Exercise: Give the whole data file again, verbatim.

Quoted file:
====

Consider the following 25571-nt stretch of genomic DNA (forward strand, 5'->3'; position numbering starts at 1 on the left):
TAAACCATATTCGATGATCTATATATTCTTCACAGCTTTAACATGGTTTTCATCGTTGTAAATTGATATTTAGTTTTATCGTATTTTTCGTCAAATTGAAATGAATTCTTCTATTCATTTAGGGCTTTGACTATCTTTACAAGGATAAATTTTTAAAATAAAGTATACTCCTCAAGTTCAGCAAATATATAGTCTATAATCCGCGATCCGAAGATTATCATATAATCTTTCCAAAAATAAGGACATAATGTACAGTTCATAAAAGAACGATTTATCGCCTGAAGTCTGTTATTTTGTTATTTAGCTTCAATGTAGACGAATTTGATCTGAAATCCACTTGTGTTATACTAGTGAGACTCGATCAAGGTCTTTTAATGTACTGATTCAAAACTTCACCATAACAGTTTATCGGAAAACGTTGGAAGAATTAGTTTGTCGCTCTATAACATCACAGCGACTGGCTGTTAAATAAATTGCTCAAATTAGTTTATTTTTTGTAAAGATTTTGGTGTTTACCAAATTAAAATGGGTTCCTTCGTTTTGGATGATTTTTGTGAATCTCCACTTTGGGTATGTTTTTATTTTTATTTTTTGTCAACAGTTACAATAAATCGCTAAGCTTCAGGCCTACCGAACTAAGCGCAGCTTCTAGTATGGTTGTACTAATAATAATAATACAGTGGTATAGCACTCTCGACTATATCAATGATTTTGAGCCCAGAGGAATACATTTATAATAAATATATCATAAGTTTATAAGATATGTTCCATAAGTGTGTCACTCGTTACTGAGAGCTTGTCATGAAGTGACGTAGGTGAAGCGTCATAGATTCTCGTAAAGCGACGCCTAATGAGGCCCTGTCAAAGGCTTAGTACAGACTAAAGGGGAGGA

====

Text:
Consider the following 25571-nt stretch of genomic DNA (forward strand, 5'->3'; position numbering starts at 1 on the left):
TAAACCATATTCGATGATCTATATATTCTTCACAGCTTTAACATGGTTTTCATCGTTGTAAATTGATATTTAGTTTTATCGTATTTTTCGTCAAATTGAAATGAATTCTTCTATTCATTTAGGGCTTTGACTATCTTTACAAGGATAAATTTTTAAAATAAAGTATACTCCTCAAGTTCAGCAAATATATAGTCTATAATCCGCGATCCGAAGATTATCATATAATCTTTCCAAAAATAAGGACATAATGTACAGTTCATAAAAGAACGATTTATCGCCTGAAGTCTGTTATTTTGTTATTTAGCTTCAATGTAGACGAATTTGATCTGAAATCCACTTGTGTTATACTAGTGAGACTCGATCAAGGTCTTTTAATGTACTGATTCAAAACTTCACCATAACAGTTTATCGGAAAACGTTGGAAGAATTAGTTTGTCGCTCTATAACATCACAGCGACTGGCTGTTAAATAAATTGCTCAAATTAGTTTATTTTTTGTAAAGATTTTGGTGTTTACCAAATTAAAATGGGTTCCTTCGTTTTGGATGATTTTTGTGAATCTCCACTTTGGGTATGTTTTTATTTTTATTTTTTGTCAACAGTTACAATAAATCGCTAAGCTTCAGGCCTACCGAACTAAGCGCAGCTTCTAGTATGGTTGTACTAATAATAATAATACAGTGGTATAGCACTCTCGACTATATCAATGATTTTGAGCCCAGAGGAATACATTTATAATAAATATATCATAAGTTTATAAGATATGTTCCATAAGTGTGTCACTCGTTACTGAGAGCTTGTCATGAAGTGACGTAGGTGAAGCGTCATAGATTCTCGTAAAGCGACGCCTAATGAGGCCCTGTCAAAGGCTTAGTACAGACTAAAGGGGAGGA